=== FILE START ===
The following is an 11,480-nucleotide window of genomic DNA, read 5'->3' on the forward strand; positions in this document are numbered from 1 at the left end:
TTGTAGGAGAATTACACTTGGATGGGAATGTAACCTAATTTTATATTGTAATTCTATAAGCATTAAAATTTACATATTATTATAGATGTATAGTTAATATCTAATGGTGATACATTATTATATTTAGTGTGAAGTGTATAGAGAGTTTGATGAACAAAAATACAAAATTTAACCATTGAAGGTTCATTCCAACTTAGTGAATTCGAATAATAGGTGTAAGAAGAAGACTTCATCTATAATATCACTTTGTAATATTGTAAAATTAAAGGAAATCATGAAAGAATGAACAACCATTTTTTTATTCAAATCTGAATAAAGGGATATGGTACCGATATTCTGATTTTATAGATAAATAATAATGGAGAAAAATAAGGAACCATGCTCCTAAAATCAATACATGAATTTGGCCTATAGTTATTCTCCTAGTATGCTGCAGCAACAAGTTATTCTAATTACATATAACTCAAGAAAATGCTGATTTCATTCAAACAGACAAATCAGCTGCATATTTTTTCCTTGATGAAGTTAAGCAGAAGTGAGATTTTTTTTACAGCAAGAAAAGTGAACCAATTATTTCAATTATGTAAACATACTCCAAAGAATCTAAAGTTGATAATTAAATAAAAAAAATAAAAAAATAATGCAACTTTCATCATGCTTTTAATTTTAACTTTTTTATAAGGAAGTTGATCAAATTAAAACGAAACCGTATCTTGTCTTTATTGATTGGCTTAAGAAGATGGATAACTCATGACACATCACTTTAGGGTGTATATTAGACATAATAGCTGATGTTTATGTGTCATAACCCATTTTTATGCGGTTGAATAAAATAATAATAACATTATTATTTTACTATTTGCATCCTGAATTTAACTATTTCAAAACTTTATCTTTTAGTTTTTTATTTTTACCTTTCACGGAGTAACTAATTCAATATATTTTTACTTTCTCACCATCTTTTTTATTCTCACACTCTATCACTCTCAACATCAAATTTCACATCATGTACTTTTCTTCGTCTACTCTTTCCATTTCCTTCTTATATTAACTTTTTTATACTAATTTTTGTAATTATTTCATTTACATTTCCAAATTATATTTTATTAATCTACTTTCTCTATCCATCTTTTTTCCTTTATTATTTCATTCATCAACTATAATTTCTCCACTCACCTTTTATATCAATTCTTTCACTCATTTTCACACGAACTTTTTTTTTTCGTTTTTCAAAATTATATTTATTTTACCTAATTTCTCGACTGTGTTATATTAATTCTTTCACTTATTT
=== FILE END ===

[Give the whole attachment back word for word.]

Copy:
The following is an 11,480-nucleotide window of genomic DNA, read 5'->3' on the forward strand; positions in this document are numbered from 1 at the left end:
TTGTAGGAGAATTACACTTGGATGGGAATGTAACCTAATTTTATATTGTAATTCTATAAGCATTAAAATTTACATATTATTATAGATGTATAGTTAATATCTAATGGTGATACATTATTATATTTAGTGTGAAGTGTATAGAGAGTTTGATGAACAAAAATACAAAATTTAACCATTGAAGGTTCATTCCAACTTAGTGAATTCGAATAATAGGTGTAAGAAGAAGACTTCATCTATAATATCACTTTGTAATATTGTAAAATTAAAGGAAATCATGAAAGAATGAACAACCATTTTTTTATTCAAATCTGAATAAAGGGATATGGTACCGATATTCTGATTTTATAGATAAATAATAATGGAGAAAAATAAGGAACCATGCTCCTAAAATCAATACATGAATTTGGCCTATAGTTATTCTCCTAGTATGCTGCAGCAACAAGTTATTCTAATTACATATAACTCAAGAAAATGCTGATTTCATTCAAACAGACAAATCAGCTGCATATTTTTTCCTTGATGAAGTTAAGCAGAAGTGAGATTTTTTTTACAGCAAGAAAAGTGAACCAATTATTTCAATTATGTAAACATACTCCAAAGAATCTAAAGTTGATAATTAAATAAAAAAAATAAAAAAATAATGCAACTTTCATCATGCTTTTAATTTTAACTTTTTTATAAGGAAGTTGATCAAATTAAAACGAAACCGTATCTTGTCTTTATTGATTGGCTTAAGAAGATGGATAACTCATGACACATCACTTTAGGGTGTATATTAGACATAATAGCTGATGTTTATGTGTCATAACCCATTTTTATGCGGTTGAATAAAATAATAATAACATTATTATTTTACTATTTGCATCCTGAATTTAACTATTTCAAAACTTTATCTTTTAGTTTTTTATTTTTACCTTTCACGGAGTAACTAATTCAATATATTTTTACTTTCTCACCATCTTTTTTATTCTCACACTCTATCACTCTCAACATCAAATTTCACATCATGTACTTTTCTTCGTCTACTCTTTCCATTTCCTTCTTATATTAACTTTTTTATACTAATTTTTGTAATTATTTCATTTACATTTCCAAATTATATTTTATTAATCTACTTTCTCTATCCATCTTTTTTCCTTTATTATTTCATTCATCAACTATAATTTCTCCACTCACCTTTTATATCAATTCTTTCACTCATTTTCACACGAACTTTTTTTTTTCGTTTTTCAAAATTATATTTATTTTACCTAATTTCTCGACTGTGTTATATTAATTCTTTCACTTATTT